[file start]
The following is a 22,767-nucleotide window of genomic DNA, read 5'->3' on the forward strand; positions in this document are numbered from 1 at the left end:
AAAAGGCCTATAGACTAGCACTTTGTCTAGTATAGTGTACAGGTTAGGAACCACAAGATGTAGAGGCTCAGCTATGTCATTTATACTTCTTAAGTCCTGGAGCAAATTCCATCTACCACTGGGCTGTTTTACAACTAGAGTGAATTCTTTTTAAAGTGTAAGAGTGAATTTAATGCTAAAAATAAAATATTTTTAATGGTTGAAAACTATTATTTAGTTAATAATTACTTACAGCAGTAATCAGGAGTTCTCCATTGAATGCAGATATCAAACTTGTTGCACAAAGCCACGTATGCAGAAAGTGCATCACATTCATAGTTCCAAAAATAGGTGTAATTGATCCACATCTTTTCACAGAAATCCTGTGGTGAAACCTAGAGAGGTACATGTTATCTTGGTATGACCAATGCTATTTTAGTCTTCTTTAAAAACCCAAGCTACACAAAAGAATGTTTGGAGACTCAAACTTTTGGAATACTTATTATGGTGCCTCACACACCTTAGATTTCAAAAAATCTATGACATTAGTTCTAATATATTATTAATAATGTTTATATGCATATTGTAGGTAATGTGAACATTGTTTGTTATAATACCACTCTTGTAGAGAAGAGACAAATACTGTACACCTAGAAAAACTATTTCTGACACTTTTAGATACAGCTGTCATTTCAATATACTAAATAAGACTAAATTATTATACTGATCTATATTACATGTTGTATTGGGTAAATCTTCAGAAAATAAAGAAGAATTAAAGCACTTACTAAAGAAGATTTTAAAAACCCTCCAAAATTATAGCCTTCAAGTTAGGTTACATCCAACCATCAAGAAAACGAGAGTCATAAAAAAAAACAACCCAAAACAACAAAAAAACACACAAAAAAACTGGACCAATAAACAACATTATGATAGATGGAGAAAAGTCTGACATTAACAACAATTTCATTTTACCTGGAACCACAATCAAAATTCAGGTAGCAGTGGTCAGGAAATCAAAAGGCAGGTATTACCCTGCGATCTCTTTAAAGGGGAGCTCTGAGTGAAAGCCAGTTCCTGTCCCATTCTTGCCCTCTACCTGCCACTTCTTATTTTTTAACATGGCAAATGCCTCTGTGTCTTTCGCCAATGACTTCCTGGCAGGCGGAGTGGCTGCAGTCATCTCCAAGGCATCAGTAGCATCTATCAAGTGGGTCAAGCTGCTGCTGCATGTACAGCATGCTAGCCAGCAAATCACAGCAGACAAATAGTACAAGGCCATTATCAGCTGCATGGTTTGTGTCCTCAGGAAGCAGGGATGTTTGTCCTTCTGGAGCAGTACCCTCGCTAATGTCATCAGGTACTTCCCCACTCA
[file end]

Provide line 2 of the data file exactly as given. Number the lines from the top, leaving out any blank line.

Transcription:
AAAAGGCCTATAGACTAGCACTTTGTCTAGTATAGTGTACAGGTTAGGAACCACAAGATGTAGAGGCTCAGCTATGTCATTTATACTTCTTAAGTCCTGGAGCAAATTCCATCTACCACTGGGCTGTTTTACAACTAGAGTGAATTCTTTTTAAAGTGTAAGAGTGAATTTAATGCTAAAAATAAAATATTTTTAATGGTTGAAAACTATTATTTAGTTAATAATTACTTACAGCAGTAATCAGGAGTTCTCCATTGAATGCAGATATCAAACTTGTTGCACAAAGCCACGTATGCAGAAAGTGCATCACATTCATAGTTCCAAAAATAGGTGTAATTGATCCACATCTTTTCACAGAAATCCTGTGGTGAAACCTAGAGAGGTACATGTTATCTTGGTATGACCAATGCTATTTTAGTCTTCTTTAAAAACCCAAGCTACACAAAAGAATGTTTGGAGACTCAAACTTTTGGAATACTTATTATGGTGCCTCACACACCTTAGATTTCAAAAAATCTATGACATTAGTTCTAATATATTATTAATAATGTTTATATGCATATTGTAGGTAATGTGAACATTGTTTGTTATAATACCACTCTTGTAGAGAAGAGACAAATACTGTACACCTAGAAAAACTATTTCTGACACTTTTAGATACAGCTGTCATTTCAATATACTAAATAAGACTAAATTATTATACTGATCTATATTACATGTTGTATTGGGTAAATCTTCAGAAAATAAAGAAGAATTAAAGCACTTACTAAAGAAGATTTTAAAAACCCTCCAAAATTATAGCCTTCAAGTTAGGTTACATCCAACCATCAAGAAAACGAGAGTCATAAAAAAAAACAACCCAAAACAACAAAAAAACACACAAAAAAACTGGACCAATAAACAACATTATGATAGATGGAGAAAAGTCTGACATTAACAACAATTTCATTTTACCTGGAACCACAATCAAAATTCAGGTAGCAGTGGTCAGGAAATCAAAAGGCAGGTATTACCCTGCGATCTCTTTAAAGGGGAGCTCTGAGTGAAAGCCAGTTCCTGTCCCATTCTTGCCCTCTACCTGCCACTTCTTATTTTTTAACATGGCAAATGCCTCTGTGTCTTTCGCCAATGACTTCCTGGCAGGCGGAGTGGCTGCAGTCATCTCCAAGGCATCAGTAGCATCTATCAAGTGGGTCAAGCTGCTGCTGCATGTACAGCATGCTAGCCAGCAAATCACAGCAGACAAATAGTACAAGGCCATTATCAGCTGCATGGTTTGTGTCCTCAGGAAGCAGGGATGTTTGTCCTTCTGGAGCAGTACCCTCGCTAATGTCATCAGGTACTTCCCCACTCA